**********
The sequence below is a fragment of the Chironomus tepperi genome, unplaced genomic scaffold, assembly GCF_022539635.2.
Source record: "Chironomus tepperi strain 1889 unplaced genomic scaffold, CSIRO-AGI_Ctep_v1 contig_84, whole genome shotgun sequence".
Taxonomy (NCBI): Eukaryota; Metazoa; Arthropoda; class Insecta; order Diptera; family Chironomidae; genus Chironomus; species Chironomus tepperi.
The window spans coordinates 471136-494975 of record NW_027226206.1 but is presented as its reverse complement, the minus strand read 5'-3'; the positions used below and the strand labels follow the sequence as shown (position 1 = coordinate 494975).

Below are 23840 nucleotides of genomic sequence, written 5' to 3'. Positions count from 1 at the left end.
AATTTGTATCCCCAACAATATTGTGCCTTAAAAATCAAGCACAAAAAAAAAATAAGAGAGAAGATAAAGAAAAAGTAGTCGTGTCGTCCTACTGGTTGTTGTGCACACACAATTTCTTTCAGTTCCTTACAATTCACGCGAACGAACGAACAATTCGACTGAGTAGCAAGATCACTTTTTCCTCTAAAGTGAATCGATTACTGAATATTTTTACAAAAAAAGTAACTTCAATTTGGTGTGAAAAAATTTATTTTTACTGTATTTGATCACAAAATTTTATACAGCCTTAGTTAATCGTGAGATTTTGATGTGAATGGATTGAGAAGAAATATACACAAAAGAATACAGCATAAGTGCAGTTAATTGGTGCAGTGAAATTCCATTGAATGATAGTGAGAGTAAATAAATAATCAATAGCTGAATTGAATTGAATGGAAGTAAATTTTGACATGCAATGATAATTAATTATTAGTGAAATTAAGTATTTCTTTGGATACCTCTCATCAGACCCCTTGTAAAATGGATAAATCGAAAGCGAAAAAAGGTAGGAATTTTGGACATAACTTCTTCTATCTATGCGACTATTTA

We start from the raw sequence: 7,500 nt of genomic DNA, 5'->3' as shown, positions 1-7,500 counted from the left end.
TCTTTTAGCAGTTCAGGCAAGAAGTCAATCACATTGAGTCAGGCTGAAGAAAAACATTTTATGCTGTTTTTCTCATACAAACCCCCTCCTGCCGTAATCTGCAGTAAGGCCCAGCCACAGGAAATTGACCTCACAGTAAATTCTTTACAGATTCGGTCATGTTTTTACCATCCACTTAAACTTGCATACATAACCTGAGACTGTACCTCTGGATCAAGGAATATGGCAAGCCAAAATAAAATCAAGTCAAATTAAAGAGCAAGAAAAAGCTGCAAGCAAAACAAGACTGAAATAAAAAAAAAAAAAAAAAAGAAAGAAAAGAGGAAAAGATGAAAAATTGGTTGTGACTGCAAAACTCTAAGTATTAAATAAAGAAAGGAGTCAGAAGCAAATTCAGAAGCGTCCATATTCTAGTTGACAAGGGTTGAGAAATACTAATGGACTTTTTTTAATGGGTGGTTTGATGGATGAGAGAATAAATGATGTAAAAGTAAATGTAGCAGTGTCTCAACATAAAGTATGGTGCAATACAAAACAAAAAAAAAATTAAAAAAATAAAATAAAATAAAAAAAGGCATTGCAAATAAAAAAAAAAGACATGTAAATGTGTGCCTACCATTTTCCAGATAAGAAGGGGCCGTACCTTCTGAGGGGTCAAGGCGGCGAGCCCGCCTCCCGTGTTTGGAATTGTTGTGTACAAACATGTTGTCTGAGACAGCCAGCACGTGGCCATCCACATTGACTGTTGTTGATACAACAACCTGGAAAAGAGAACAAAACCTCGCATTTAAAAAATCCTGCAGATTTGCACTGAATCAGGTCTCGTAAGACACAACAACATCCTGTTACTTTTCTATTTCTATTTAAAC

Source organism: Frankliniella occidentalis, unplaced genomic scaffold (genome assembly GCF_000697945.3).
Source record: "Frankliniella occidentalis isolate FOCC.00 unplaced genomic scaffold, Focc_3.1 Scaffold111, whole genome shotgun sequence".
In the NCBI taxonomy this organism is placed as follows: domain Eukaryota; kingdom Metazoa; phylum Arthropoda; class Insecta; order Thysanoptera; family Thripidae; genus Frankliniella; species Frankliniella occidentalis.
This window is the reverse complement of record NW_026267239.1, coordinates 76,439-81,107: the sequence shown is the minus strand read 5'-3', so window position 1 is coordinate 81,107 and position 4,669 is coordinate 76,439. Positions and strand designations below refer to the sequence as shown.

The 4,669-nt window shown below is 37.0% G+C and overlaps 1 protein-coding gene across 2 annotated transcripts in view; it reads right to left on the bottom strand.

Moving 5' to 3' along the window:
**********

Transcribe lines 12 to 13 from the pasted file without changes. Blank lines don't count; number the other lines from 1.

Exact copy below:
This window is the reverse complement of record NW_026267239.1, coordinates 76,439-81,107: the sequence shown is the minus strand read 5'-3', so window position 1 is coordinate 81,107 and position 4,669 is coordinate 76,439. Positions and strand designations below refer to the sequence as shown.

The 4,669-nt window shown below is 37.0% G+C and overlaps 1 protein-coding gene across 2 annotated transcripts in view; it reads right to left on the bottom strand.